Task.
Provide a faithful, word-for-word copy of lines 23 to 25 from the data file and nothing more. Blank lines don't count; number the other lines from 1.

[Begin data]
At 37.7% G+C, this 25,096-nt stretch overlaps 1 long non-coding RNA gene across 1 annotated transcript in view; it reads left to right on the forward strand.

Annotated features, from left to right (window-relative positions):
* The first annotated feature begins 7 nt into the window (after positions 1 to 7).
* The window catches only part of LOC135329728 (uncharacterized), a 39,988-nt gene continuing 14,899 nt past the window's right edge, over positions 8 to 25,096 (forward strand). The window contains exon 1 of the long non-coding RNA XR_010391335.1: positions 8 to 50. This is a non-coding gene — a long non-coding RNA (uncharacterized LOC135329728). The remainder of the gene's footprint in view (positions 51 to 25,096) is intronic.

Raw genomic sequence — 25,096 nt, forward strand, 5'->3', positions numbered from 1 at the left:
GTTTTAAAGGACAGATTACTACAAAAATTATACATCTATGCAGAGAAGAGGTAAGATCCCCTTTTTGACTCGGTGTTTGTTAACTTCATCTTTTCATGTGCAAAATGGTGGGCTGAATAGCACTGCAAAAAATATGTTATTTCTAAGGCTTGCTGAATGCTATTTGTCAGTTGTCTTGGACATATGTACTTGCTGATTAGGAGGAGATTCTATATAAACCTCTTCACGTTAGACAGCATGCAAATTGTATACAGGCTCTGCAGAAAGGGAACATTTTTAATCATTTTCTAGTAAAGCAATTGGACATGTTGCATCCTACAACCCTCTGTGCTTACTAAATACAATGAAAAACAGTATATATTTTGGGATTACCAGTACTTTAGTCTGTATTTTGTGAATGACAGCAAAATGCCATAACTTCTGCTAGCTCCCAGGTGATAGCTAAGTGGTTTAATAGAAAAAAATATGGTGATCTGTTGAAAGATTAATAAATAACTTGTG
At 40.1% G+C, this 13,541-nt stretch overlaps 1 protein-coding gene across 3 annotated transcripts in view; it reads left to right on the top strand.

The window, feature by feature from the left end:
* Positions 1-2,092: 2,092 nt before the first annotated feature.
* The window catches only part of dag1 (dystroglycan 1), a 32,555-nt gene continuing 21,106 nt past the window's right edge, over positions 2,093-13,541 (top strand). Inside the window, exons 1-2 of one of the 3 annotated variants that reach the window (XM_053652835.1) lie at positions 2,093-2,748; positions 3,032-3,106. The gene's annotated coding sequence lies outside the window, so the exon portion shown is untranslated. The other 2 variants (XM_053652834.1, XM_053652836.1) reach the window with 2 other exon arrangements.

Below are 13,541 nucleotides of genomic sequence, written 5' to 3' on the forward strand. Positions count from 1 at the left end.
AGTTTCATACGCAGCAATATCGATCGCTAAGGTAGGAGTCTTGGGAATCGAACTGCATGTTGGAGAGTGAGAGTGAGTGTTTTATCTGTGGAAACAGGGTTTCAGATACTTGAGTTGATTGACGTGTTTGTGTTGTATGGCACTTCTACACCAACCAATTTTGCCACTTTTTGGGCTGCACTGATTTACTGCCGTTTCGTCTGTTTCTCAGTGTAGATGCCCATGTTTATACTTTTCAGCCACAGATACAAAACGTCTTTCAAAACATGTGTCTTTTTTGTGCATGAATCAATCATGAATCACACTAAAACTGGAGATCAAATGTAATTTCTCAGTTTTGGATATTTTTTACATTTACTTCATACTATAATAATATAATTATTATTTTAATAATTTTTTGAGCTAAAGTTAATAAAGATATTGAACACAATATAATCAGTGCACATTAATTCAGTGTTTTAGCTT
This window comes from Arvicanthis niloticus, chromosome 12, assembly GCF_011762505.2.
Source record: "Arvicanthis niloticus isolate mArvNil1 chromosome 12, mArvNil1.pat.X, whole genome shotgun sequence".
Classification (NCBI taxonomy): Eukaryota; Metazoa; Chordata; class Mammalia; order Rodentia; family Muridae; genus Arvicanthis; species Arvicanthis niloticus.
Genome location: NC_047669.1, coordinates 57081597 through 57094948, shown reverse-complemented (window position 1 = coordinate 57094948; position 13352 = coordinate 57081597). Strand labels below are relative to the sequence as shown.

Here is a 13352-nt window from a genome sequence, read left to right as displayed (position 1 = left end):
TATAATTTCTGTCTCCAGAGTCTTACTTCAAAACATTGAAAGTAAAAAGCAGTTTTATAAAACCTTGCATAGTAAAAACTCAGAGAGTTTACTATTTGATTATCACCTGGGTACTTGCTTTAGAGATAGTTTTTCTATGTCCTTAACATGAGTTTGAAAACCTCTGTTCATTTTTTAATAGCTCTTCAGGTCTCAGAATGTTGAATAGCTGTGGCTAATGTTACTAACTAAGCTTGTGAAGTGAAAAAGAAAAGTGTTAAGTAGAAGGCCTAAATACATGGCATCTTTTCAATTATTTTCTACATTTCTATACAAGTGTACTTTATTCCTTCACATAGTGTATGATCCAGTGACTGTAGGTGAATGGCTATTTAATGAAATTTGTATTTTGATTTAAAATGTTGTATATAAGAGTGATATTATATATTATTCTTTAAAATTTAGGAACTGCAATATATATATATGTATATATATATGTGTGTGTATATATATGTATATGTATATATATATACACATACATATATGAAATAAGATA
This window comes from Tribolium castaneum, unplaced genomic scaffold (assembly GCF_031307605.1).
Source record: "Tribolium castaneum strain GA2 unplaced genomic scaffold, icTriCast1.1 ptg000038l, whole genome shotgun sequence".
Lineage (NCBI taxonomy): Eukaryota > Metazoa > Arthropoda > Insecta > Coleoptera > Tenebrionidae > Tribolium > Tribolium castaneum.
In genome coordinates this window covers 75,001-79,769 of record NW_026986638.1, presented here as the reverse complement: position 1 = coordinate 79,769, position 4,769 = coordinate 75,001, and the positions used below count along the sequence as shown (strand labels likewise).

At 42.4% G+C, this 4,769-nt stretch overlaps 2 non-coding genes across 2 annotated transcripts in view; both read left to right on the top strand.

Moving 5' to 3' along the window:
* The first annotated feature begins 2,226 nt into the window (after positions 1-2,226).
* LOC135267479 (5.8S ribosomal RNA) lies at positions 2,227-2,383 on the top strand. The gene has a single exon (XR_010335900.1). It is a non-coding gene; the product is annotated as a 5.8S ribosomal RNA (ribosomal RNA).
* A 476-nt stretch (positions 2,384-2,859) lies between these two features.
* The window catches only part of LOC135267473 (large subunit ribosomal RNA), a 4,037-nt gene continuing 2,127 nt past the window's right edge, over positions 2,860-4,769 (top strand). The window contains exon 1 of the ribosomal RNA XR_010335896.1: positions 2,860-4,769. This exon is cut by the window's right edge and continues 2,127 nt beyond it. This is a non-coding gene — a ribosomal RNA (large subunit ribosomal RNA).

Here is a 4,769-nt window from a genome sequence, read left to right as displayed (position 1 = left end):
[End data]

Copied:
At 42.4% G+C, this 4,769-nt stretch overlaps 2 non-coding genes across 2 annotated transcripts in view; both read left to right on the top strand.

Moving 5' to 3' along the window:
* The first annotated feature begins 2,226 nt into the window (after positions 1-2,226).